WHAT TO DO
San Francisco has got to be the most beautiful city in America. With its natural landscapes and iconic structures, the City by the Bay must be on every travelers list. It has so much to offer, from world class museums to some of the best restaurants anywhere - this town has its own unique culture and inhabitants. There are several great neighborhoods to explore, all with different personalities, so hop on a cable car (or hire an Uber ride) and begin your journey.
Union Square is a good starting point for your adventure. This lively urban plaza was named for a series of pro Union rallies staged here on the eve of the Civil War. At its center is the 90 foot Victory tower, dedicated by Theodore Roosevelt in 1903 after the Spanish American War. Today, the square is the ceremonial heart of the city, serving as the site of many public events, art shows, protests and more. Union Square has also come to describe not just the plaza itself, but the general shopping, dining, and theater districts within the surrounding blocks. Head to the cable car turnaround at Powell and Market streets and climb aboard the Powell-Hyde line (single ride costs $7). The first of these open air vehicles started running in 1873. Note: the cable cars are not to be confused with San Francisco's heritage streetcars, which operate on Market Street and the Embarcadero.
The cable car drops you by one of the city's most visited attractions, Fisherman's Wharf. Loaded with history and lots to do, highlights include the Musee Mecanique (penny arcade), Boudin Bakery (sourdough delights), Ghirardelli Square (chocolate paradise), Alioto's (dungeness crab) and of course Pier 39 (sea lions). The sea lions took over this coveted waterfront real estate in 1989 and these barking squatters have been making a public display ever since. It's a fun spot to take a break and enjoy watching San Francisco's favorite mascots playfully shoving one another off the docks. Next, stroll along the Embarcadero until you reach the fantastic Ferry Building. This historic, renovated ferry terminal at the foot of Market Street is now a world class food market with more than 40 shops and restaurants featuring some of the area's most prized artisanal treats. Be sure to visit Cowgirl Creamery's Artisan Cheese Shop, Blue Bottle Coffee, Dandelion Chocolate, Miette Patisserie, Recchiuti Confections and El Porteno Empanadas. The Ferry Building has several great restaurants that I will discuss later. The Ferry Plaza hosts one of the nation's best and biggest farmers markets on Tuesday, Thursday and Saturday mornings - featuring colorful displays of local produce, meat, cheese, flowers, food trucks and more.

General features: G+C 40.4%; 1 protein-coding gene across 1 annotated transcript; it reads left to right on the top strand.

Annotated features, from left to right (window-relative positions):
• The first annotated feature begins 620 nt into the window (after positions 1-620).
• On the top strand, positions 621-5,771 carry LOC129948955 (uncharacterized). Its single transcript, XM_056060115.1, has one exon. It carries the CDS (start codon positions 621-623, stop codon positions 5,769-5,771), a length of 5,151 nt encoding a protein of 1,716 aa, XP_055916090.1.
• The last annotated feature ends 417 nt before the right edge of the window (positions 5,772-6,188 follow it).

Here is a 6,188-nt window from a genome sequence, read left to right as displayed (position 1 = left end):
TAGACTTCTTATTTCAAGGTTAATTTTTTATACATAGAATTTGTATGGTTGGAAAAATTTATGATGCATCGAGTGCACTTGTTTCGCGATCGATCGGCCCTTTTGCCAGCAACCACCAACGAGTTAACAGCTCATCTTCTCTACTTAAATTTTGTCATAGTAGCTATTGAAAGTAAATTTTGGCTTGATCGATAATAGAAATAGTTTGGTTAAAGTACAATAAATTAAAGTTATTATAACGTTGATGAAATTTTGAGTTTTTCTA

A trip to San Francisco would not be complete without a visit to 2 of its most famous landmarks, Alcatraz and the iconic Golden Gate Bridge. Over the decades, Alcatraz Island has been a military prison, a disputed territory between Native American activists and the Federal Government and most notably, as a forbidding maximum security penitentiary. In 1775, Spanish lieutenant Juan Manuel de Ayala sailed past the 22 acre island he called Isla de Alcatraces or Island of the Pelicans. Today, Alcatraz Cruises is the official concessioner to the National Park Service, offering tickets and transportation (departs from pier 33) to Alcatraz Island in San Francisco Bay. Note: buy your tickets online well in advance. The boat ride to the island is about 15 minutes and provides beautiful views of the city, nearby Marin County and the East Bay. "The Rock" housed some of the nation's most notorious criminals from 1934-1963, including: Al "Scarface" Capone, Robert "The Birdman" Stroud and George "Machine Gun" Kelly. The 45 minute self guided cellhouse audio tour features the voices of former prison guards and inmates who recount escape attempts, prison riots and solitary confinement. The recommended night tours include a narrated boat ride around the island. Allow yourself at least 3 hours for the visit and boat rides combined. The Golden Gate Bridge is San Francisco's signature landmark. Completed in 1937 after four years of construction, the 1.7 mile span and its 750 foot towers connect San Francisco with Marin County. The suspension bridge has long wowed sightseers and photographers with its simple but powerful art deco design and trademark international orange color. Enjoy some of the best views from below the bridge at Fort Point and the north end lookout at Marin's Vista Point. A great way to experience both sides of the bridge and take in the city skyline vista (with or without fog) is to walk or bike across on the pedestrian walkway.